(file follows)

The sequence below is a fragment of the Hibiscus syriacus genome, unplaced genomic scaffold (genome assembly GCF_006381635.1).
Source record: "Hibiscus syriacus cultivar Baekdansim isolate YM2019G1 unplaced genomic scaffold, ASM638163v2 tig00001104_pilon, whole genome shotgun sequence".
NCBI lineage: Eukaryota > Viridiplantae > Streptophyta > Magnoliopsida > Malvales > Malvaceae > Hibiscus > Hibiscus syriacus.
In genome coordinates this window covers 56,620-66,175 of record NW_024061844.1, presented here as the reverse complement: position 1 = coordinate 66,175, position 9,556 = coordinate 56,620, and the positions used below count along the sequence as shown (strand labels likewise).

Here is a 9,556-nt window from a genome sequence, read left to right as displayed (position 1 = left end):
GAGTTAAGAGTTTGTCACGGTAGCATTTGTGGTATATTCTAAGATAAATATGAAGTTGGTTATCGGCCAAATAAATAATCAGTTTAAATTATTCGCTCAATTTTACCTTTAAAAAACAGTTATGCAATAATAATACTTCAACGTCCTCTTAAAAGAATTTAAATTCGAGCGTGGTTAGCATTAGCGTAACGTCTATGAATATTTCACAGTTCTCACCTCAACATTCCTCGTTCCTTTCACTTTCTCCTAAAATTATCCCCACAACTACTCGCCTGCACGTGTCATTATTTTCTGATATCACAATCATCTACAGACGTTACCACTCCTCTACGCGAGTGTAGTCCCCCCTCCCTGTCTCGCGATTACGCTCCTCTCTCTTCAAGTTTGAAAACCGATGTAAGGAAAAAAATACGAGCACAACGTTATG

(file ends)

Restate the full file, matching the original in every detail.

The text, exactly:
The sequence below is a fragment of the Hibiscus syriacus genome, unplaced genomic scaffold (genome assembly GCF_006381635.1).
Source record: "Hibiscus syriacus cultivar Baekdansim isolate YM2019G1 unplaced genomic scaffold, ASM638163v2 tig00001104_pilon, whole genome shotgun sequence".
NCBI lineage: Eukaryota > Viridiplantae > Streptophyta > Magnoliopsida > Malvales > Malvaceae > Hibiscus > Hibiscus syriacus.
In genome coordinates this window covers 56,620-66,175 of record NW_024061844.1, presented here as the reverse complement: position 1 = coordinate 66,175, position 9,556 = coordinate 56,620, and the positions used below count along the sequence as shown (strand labels likewise).

Here is a 9,556-nt window from a genome sequence, read left to right as displayed (position 1 = left end):
GAGTTAAGAGTTTGTCACGGTAGCATTTGTGGTATATTCTAAGATAAATATGAAGTTGGTTATCGGCCAAATAAATAATCAGTTTAAATTATTCGCTCAATTTTACCTTTAAAAAACAGTTATGCAATAATAATACTTCAACGTCCTCTTAAAAGAATTTAAATTCGAGCGTGGTTAGCATTAGCGTAACGTCTATGAATATTTCACAGTTCTCACCTCAACATTCCTCGTTCCTTTCACTTTCTCCTAAAATTATCCCCACAACTACTCGCCTGCACGTGTCATTATTTTCTGATATCACAATCATCTACAGACGTTACCACTCCTCTACGCGAGTGTAGTCCCCCCTCCCTGTCTCGCGATTACGCTCCTCTCTCTTCAAGTTTGAAAACCGATGTAAGGAAAAAAATACGAGCACAACGTTATG